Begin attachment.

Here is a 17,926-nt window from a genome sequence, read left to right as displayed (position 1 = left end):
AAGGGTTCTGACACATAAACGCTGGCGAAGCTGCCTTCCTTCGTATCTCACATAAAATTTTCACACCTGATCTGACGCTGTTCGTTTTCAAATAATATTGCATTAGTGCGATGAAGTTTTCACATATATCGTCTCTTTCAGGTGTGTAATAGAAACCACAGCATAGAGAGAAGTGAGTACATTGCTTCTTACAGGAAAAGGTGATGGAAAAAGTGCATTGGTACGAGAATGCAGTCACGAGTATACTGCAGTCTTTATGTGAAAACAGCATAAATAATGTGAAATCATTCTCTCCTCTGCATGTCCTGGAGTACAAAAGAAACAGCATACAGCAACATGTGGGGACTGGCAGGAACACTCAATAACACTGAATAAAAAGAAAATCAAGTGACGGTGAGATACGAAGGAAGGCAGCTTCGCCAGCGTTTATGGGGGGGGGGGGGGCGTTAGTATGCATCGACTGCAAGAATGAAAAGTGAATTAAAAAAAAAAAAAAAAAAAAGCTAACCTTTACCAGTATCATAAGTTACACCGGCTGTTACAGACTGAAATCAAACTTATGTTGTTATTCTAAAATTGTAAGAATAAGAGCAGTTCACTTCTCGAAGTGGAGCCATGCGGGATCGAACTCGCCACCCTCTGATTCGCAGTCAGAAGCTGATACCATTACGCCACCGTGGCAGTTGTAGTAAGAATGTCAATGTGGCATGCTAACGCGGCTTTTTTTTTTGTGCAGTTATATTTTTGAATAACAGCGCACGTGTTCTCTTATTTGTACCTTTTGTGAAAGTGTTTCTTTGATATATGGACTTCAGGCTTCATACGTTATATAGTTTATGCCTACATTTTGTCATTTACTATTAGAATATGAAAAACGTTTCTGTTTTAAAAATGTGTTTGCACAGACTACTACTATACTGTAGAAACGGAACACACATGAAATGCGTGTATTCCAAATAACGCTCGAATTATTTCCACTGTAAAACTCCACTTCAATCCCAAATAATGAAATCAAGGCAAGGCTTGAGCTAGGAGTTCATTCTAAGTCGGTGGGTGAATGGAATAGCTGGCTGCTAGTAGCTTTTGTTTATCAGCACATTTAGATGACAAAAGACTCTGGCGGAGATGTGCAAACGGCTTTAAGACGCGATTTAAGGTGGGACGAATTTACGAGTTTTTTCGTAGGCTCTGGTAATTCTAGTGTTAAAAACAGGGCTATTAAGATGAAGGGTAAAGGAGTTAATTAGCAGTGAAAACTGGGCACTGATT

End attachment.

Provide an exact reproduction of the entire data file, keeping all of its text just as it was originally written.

Here is a 17,926-nt window from a genome sequence, read left to right as displayed (position 1 = left end):
AAGGGTTCTGACACATAAACGCTGGCGAAGCTGCCTTCCTTCGTATCTCACATAAAATTTTCACACCTGATCTGACGCTGTTCGTTTTCAAATAATATTGCATTAGTGCGATGAAGTTTTCACATATATCGTCTCTTTCAGGTGTGTAATAGAAACCACAGCATAGAGAGAAGTGAGTACATTGCTTCTTACAGGAAAAGGTGATGGAAAAAGTGCATTGGTACGAGAATGCAGTCACGAGTATACTGCAGTCTTTATGTGAAAACAGCATAAATAATGTGAAATCATTCTCTCCTCTGCATGTCCTGGAGTACAAAAGAAACAGCATACAGCAACATGTGGGGACTGGCAGGAACACTCAATAACACTGAATAAAAAGAAAATCAAGTGACGGTGAGATACGAAGGAAGGCAGCTTCGCCAGCGTTTATGGGGGGGGGGGGGGCGTTAGTATGCATCGACTGCAAGAATGAAAAGTGAATTAAAAAAAAAAAAAAAAAAAAGCTAACCTTTACCAGTATCATAAGTTACACCGGCTGTTACAGACTGAAATCAAACTTATGTTGTTATTCTAAAATTGTAAGAATAAGAGCAGTTCACTTCTCGAAGTGGAGCCATGCGGGATCGAACTCGCCACCCTCTGATTCGCAGTCAGAAGCTGATACCATTACGCCACCGTGGCAGTTGTAGTAAGAATGTCAATGTGGCATGCTAACGCGGCTTTTTTTTTTGTGCAGTTATATTTTTGAATAACAGCGCACGTGTTCTCTTATTTGTACCTTTTGTGAAAGTGTTTCTTTGATATATGGACTTCAGGCTTCATACGTTATATAGTTTATGCCTACATTTTGTCATTTACTATTAGAATATGAAAAACGTTTCTGTTTTAAAAATGTGTTTGCACAGACTACTACTATACTGTAGAAACGGAACACACATGAAATGCGTGTATTCCAAATAACGCTCGAATTATTTCCACTGTAAAACTCCACTTCAATCCCAAATAATGAAATCAAGGCAAGGCTTGAGCTAGGAGTTCATTCTAAGTCGGTGGGTGAATGGAATAGCTGGCTGCTAGTAGCTTTTGTTTATCAGCACATTTAGATGACAAAAGACTCTGGCGGAGATGTGCAAACGGCTTTAAGACGCGATTTAAGGTGGGACGAATTTACGAGTTTTTTCGTAGGCTCTGGTAATTCTAGTGTTAAAAACAGGGCTATTAAGATGAAGGGTAAAGGAGTTAATTAGCAGTGAAAACTGGGCACTGATT